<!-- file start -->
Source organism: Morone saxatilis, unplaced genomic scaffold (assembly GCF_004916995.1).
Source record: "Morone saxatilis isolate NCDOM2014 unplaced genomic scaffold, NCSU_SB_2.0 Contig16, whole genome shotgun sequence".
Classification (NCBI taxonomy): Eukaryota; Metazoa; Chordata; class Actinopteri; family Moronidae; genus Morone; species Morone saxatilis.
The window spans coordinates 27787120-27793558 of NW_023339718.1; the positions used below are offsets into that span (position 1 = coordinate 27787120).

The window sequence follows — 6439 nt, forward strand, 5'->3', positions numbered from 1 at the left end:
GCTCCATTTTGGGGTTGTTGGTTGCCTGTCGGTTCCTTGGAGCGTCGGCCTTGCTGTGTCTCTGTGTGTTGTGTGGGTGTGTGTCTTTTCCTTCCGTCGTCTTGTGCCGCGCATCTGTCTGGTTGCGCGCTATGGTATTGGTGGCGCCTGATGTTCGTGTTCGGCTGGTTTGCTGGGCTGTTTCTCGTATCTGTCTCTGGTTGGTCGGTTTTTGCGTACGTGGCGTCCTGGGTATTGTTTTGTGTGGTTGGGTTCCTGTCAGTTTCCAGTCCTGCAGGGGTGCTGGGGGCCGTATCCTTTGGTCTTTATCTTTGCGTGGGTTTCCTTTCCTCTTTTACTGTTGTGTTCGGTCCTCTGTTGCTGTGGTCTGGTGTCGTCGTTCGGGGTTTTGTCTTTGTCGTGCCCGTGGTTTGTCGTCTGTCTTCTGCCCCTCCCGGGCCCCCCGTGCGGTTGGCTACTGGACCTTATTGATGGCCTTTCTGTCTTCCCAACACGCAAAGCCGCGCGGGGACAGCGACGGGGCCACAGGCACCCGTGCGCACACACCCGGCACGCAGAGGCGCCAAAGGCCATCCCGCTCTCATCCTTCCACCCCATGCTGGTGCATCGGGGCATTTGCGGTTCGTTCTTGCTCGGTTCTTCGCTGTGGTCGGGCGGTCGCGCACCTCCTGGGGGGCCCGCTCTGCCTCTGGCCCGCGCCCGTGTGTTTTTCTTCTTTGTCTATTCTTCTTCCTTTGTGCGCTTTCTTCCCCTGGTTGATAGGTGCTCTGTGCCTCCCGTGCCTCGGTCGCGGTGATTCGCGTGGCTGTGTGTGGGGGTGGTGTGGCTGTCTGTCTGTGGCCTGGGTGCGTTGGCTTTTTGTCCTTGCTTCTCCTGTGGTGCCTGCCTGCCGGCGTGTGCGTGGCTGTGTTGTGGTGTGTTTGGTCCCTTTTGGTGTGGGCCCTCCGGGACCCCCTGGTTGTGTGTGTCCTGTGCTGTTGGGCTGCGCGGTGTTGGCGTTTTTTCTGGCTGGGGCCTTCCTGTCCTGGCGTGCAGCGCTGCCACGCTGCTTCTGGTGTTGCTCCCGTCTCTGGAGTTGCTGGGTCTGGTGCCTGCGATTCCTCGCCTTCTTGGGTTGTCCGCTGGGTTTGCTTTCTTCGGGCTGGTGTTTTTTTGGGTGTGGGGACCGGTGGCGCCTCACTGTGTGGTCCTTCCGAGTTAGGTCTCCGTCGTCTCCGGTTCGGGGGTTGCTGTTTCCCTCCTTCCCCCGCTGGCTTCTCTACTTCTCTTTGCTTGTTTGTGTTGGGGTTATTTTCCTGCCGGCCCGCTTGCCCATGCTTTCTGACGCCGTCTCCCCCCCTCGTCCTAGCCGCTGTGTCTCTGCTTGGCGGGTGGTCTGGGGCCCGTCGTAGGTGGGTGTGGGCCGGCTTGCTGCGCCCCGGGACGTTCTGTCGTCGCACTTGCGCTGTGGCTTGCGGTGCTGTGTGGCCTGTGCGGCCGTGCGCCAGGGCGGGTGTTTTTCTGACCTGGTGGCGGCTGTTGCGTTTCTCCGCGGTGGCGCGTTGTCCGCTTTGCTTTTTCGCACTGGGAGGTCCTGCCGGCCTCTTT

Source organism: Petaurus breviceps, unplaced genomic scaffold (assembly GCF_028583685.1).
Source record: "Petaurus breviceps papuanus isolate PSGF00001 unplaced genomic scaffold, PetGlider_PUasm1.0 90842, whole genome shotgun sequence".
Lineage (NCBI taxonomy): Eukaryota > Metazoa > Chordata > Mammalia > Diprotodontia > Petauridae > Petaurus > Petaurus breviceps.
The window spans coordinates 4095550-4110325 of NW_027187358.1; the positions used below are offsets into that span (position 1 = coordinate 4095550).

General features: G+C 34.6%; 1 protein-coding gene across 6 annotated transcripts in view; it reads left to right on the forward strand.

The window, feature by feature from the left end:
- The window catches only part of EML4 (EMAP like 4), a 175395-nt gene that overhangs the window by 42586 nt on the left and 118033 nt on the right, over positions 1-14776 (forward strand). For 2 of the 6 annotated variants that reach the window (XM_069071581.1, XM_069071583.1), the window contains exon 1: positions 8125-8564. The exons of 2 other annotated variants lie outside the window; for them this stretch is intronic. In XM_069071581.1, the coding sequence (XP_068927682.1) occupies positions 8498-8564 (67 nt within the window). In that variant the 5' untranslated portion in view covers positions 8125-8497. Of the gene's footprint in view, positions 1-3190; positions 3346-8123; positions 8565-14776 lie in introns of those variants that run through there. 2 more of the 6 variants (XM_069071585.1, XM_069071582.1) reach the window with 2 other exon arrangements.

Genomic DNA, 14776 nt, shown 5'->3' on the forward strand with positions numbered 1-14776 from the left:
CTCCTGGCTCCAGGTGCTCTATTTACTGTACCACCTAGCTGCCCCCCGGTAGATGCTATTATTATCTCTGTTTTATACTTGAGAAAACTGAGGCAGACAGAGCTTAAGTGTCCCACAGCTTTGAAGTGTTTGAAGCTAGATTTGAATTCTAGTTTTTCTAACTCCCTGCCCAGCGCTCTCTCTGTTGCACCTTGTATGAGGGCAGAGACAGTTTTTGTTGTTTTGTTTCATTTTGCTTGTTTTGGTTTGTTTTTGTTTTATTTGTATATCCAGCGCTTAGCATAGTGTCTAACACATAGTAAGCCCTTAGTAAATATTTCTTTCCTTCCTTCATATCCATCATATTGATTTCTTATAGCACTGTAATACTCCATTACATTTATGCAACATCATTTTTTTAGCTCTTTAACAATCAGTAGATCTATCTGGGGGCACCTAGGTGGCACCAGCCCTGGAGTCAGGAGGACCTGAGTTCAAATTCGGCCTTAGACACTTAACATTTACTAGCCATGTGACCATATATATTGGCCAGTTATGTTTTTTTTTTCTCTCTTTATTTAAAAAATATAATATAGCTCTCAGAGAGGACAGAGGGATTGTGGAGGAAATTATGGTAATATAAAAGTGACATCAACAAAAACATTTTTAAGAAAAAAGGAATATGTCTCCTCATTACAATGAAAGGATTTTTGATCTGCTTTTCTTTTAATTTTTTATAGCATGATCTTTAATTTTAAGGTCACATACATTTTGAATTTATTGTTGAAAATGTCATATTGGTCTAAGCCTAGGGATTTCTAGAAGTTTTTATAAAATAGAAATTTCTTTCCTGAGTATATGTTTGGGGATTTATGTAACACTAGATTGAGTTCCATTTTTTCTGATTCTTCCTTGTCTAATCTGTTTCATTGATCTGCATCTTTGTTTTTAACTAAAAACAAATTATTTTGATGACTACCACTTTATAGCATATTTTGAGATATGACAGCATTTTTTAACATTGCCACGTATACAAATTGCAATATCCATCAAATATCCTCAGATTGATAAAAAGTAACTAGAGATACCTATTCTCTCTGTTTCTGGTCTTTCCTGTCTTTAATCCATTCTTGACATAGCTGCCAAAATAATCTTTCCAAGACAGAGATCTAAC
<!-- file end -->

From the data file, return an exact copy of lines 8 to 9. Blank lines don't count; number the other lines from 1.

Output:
Source record: "Petaurus breviceps papuanus isolate PSGF00001 unplaced genomic scaffold, PetGlider_PUasm1.0 90842, whole genome shotgun sequence".
Lineage (NCBI taxonomy): Eukaryota > Metazoa > Chordata > Mammalia > Diprotodontia > Petauridae > Petaurus > Petaurus breviceps.